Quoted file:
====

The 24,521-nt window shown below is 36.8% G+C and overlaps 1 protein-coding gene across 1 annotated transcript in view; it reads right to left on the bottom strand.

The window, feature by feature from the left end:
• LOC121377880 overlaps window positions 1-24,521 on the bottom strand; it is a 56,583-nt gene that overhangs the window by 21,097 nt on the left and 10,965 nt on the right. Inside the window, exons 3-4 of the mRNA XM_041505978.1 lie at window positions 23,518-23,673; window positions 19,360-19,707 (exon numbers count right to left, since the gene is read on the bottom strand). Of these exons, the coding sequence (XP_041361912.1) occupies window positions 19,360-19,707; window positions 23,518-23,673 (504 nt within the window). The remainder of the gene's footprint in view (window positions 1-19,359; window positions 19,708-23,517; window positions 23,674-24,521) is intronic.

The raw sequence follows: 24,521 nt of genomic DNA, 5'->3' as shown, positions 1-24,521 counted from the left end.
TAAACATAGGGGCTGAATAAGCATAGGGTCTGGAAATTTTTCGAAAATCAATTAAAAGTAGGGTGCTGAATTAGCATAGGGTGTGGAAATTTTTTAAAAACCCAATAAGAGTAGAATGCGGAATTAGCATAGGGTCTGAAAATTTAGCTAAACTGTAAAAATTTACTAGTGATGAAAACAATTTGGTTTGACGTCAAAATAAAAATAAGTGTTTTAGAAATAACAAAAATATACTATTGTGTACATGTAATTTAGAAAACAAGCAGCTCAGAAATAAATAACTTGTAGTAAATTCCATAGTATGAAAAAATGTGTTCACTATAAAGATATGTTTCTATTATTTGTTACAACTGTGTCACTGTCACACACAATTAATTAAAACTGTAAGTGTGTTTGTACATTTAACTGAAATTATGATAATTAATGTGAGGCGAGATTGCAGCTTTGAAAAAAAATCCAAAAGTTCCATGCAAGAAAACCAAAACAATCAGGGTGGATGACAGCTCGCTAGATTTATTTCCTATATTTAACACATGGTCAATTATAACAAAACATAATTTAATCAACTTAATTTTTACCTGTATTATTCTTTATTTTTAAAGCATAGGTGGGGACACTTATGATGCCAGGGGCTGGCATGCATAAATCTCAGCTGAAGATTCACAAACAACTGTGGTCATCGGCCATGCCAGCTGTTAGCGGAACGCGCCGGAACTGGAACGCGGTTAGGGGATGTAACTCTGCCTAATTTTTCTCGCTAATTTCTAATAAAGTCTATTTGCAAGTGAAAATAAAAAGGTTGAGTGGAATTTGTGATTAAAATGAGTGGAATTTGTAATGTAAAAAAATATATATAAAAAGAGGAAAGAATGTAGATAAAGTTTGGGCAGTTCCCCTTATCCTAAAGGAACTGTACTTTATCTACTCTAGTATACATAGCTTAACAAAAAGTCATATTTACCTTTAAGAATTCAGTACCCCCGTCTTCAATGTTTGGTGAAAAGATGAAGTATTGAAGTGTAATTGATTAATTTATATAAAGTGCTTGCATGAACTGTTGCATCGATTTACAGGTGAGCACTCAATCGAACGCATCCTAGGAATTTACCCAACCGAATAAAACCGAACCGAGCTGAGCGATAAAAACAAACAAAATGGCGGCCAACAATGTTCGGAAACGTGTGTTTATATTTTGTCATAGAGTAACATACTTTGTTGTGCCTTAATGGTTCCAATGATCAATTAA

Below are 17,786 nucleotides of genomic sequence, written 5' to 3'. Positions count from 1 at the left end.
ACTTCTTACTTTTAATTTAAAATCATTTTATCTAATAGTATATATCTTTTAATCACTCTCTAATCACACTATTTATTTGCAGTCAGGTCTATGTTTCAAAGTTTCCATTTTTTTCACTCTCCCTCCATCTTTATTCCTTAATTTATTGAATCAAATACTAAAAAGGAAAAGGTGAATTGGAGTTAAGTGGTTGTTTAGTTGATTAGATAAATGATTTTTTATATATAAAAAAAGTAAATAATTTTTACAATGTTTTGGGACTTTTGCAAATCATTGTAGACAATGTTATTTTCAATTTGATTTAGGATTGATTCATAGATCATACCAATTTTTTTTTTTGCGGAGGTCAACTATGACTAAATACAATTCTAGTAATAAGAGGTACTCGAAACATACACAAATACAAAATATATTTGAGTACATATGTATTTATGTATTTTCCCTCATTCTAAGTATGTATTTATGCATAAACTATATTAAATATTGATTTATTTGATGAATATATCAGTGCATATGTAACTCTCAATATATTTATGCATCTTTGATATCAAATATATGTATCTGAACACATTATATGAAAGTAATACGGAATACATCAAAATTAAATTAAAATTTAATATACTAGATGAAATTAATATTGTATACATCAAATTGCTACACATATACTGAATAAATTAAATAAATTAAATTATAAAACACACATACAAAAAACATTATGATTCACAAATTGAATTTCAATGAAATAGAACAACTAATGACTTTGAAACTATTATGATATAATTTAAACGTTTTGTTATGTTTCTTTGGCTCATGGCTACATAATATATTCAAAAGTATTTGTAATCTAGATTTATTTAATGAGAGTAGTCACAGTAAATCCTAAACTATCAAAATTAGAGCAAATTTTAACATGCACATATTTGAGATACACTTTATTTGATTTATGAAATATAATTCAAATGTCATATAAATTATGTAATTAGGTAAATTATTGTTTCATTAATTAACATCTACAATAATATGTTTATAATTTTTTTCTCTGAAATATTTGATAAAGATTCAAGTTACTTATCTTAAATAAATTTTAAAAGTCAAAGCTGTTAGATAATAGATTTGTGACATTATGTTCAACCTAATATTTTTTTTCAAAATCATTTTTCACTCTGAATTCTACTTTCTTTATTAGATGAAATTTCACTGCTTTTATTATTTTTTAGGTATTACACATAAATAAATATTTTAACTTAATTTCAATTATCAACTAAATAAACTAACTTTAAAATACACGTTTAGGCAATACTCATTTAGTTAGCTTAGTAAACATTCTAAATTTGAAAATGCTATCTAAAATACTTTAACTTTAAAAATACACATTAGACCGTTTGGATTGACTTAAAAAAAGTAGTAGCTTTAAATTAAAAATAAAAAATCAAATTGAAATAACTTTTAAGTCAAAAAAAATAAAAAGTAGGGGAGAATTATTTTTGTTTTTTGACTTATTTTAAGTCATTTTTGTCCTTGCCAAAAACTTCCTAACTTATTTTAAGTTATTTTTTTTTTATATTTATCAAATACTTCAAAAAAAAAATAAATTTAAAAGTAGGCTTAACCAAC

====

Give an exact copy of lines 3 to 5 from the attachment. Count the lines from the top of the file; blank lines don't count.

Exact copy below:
• LOC121377880 overlaps window positions 1-24,521 on the bottom strand; it is a 56,583-nt gene that overhangs the window by 21,097 nt on the left and 10,965 nt on the right. Inside the window, exons 3-4 of the mRNA XM_041505978.1 lie at window positions 23,518-23,673; window positions 19,360-19,707 (exon numbers count right to left, since the gene is read on the bottom strand). Of these exons, the coding sequence (XP_041361912.1) occupies window positions 19,360-19,707; window positions 23,518-23,673 (504 nt within the window). The remainder of the gene's footprint in view (window positions 1-19,359; window positions 19,708-23,517; window positions 23,674-24,521) is intronic.

The raw sequence follows: 24,521 nt of genomic DNA, 5'->3' as shown, positions 1-24,521 counted from the left end.
TAAACATAGGGGCTGAATAAGCATAGGGTCTGGAAATTTTTCGAAAATCAATTAAAAGTAGGGTGCTGAATTAGCATAGGGTGTGGAAATTTTTTAAAAACCCAATAAGAGTAGAATGCGGAATTAGCATAGGGTCTGAAAATTTAGCTAAACTGTAAAAATTTACTAGTGATGAAAACAATTTGGTTTGACGTCAAAATAAAAATAAGTGTTTTAGAAATAACAAAAATATACTATTGTGTACATGTAATTTAGAAAACAAGCAGCTCAGAAATAAATAACTTGTAGTAAATTCCATAGTATGAAAAAATGTGTTCACTATAAAGATATGTTTCTATTATTTGTTACAACTGTGTCACTGTCACACACAATTAATTAAAACTGTAAGTGTGTTTGTACATTTAACTGAAATTATGATAATTAATGTGAGGCGAGATTGCAGCTTTGAAAAAAAATCCAAAAGTTCCATGCAAGAAAACCAAAACAATCAGGGTGGATGACAGCTCGCTAGATTTATTTCCTATATTTAACACATGGTCAATTATAACAAAACATAATTTAATCAACTTAATTTTTACCTGTATTATTCTTTATTTTTAAAGCATAGGTGGGGACACTTATGATGCCAGGGGCTGGCATGCATAAATCTCAGCTGAAGATTCACAAACAACTGTGGTCATCGGCCATGCCAGCTGTTAGCGGAACGCGCCGGAACTGGAACGCGGTTAGGGGATGTAACTCTGCCTAATTTTTCTCGCTAATTTCTAATAAAGTCTATTTGCAAGTGAAAATAAAAAGGTTGAGTGGAATTTGTGATTAAAATGAGTGGAATTTGTAATGTAAAAAAATATATATAAAAAGAGGAAAGAATGTAGATAAAGTTTGGGCAGTTCCCCTTATCCTAAAGGAACTGTACTTTATCTACTCTAGTATACATAGCTTAACAAAAAGTCATATTTACCTTTAAGAATTCAGTACCCCCGTCTTCAATGTTTGGTGAAAAGATGAAGTATTGAAGTGTAATTGATTAATTTATATAAAGTGCTTGCATGAACTGTTGCATCGATTTACAGGTGAGCACTCAATCGAACGCATCCTAGGAATTTACCCAACCGAATAAAACCGAACCGAGCTGAGCGATAAAAACAAACAAAATGGCGGCCAACAATGTTCGGAAACGTGTGTTTATATTTTGTCATAGAGTAACATACTTTGTTGTGCCTTAATGGTTCCAATGATCAATTAA